TopCoder problem "KnightsTour" used in SRM 447 (Division I Level One , Division II Level Two)

Problem Statement


Facebook engineers love playing chess. They also like to play other games on the chessboard. Today, they were wondering how many cells a knight would visit on the chessboard if it followed some predefined algorithm.

You are given a String[] board describing a standard 8x8 chessboard, where the c-th character of the r-th element corresponds to the cell in row r, column c. Some cells are blocked and cannot be jumped into. These will be represented with a '*'. All other cells are marked with a '.', except for the starting position of the knight, which is marked with a 'K'.

A valid jump for a knight consists of shifting one square along one axis and two squares along the other axis. A cell is "accessible" if it is not blocked and it has not been visited by the knight before. The starting position of the knight is considered to be visited, and each time the knight jumps into a new cell, that cell becomes visited. The accessibility number of a cell is the number of accessible cells that the knight can make a valid jump to from that cell. Note that accessibility numbers of cells may change as the knight moves through the board and visits more cells.

The knight will use the following simple algorithm to traverse the board. On each move, it will make a valid jump into the accessible cell with the lowest accessibility number. In case of a tie, it will choose the one with the lowest row number, and if there is still a tie, it will choose the one among them with the lowest column number. The knight will stop moving when it can no longer make a valid jump into an accessible cell.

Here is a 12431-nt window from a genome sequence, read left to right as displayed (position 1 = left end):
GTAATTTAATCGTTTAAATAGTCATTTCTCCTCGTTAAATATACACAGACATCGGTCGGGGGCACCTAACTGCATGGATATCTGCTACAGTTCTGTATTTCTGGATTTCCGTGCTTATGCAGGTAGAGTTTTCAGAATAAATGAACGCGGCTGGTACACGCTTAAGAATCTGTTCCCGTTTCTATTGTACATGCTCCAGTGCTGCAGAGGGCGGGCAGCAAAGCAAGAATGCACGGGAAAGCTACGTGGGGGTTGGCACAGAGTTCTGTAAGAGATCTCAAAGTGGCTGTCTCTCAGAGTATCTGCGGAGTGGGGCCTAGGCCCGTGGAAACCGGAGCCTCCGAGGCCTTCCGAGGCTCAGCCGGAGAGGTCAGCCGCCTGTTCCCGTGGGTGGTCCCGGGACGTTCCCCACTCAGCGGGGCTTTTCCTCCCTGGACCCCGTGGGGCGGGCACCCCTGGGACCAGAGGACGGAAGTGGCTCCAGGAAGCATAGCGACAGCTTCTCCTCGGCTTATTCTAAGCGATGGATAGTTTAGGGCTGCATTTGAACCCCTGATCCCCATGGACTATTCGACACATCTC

Return the number of cells that the knight will visit (including the starting cell).



Method signature:int visitedPositions(String[] board)
(be sure your method is public)


-board will contain exactly 8 elements.
-Each element of board will contain exactly 8 characters '.', 'K' or '*'.
-Character 'K' will appear exactly once in board.


Returns: 39

From its starting cell K, the knight can jump to cells A, B and C, which have accessibility numbers of 3, 6 and 4, respectively (see first image below). It will jump to cell A because it has the lowest accessibility number.

From cell A, it can then jump to cells D, E and F, which have accessibility numbers of 1, 5 and 4, respectively (see second image). It will choose cell D. It will continue in this fashion and visit a total of 39 cells.

Returns: 64
If no cells are blocked, then the knight will end up visiting every cell by following the given algorithm.
Returns: 3

From its starting cell K, the knight can jump to cells A and B, which have accessibility numbers of 1 (see the image). Both A and B have the same accessibility number and the same row number, so it will jump to A because it has the lowest column number. It will then jump to C and stop, visiting a total of 3 cells.

Returns: 17
Returns: 27

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PabloGilberto , ivan_metelsky , ged

Problem categories:

Geometry, Simulation